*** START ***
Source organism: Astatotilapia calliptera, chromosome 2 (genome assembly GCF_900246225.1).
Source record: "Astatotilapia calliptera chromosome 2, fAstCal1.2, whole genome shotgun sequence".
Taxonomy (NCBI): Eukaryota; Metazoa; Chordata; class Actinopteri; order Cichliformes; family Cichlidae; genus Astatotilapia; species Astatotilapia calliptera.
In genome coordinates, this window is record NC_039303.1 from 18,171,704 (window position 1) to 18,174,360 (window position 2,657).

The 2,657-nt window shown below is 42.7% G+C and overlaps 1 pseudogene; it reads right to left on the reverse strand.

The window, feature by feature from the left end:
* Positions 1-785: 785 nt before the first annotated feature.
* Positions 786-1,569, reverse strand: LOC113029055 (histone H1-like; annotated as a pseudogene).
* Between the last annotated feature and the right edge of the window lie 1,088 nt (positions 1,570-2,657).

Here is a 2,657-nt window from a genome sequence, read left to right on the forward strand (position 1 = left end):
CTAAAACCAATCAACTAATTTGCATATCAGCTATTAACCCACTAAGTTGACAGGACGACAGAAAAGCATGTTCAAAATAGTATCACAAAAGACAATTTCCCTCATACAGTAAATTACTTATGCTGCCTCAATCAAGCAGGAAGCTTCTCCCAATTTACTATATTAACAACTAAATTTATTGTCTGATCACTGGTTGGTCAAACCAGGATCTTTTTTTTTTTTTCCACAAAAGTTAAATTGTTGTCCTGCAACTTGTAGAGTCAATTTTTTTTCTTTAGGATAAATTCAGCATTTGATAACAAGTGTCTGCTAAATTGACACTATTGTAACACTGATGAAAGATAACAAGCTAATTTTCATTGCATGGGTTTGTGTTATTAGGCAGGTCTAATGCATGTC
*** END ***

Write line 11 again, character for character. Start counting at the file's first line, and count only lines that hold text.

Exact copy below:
CTAAAACCAATCAACTAATTTGCATATCAGCTATTAACCCACTAAGTTGACAGGACGACAGAAAAGCATGTTCAAAATAGTATCACAAAAGACAATTTCCCTCATACAGTAAATTACTTATGCTGCCTCAATCAAGCAGGAAGCTTCTCCCAATTTACTATATTAACAACTAAATTTATTGTCTGATCACTGGTTGGTCAAACCAGGATCTTTTTTTTTTTTTCCACAAAAGTTAAATTGTTGTCCTGCAACTTGTAGAGTCAATTTTTTTTCTTTAGGATAAATTCAGCATTTGATAACAAGTGTCTGCTAAATTGACACTATTGTAACACTGATGAAAGATAACAAGCTAATTTTCATTGCATGGGTTTGTGTTATTAGGCAGGTCTAATGCATGTC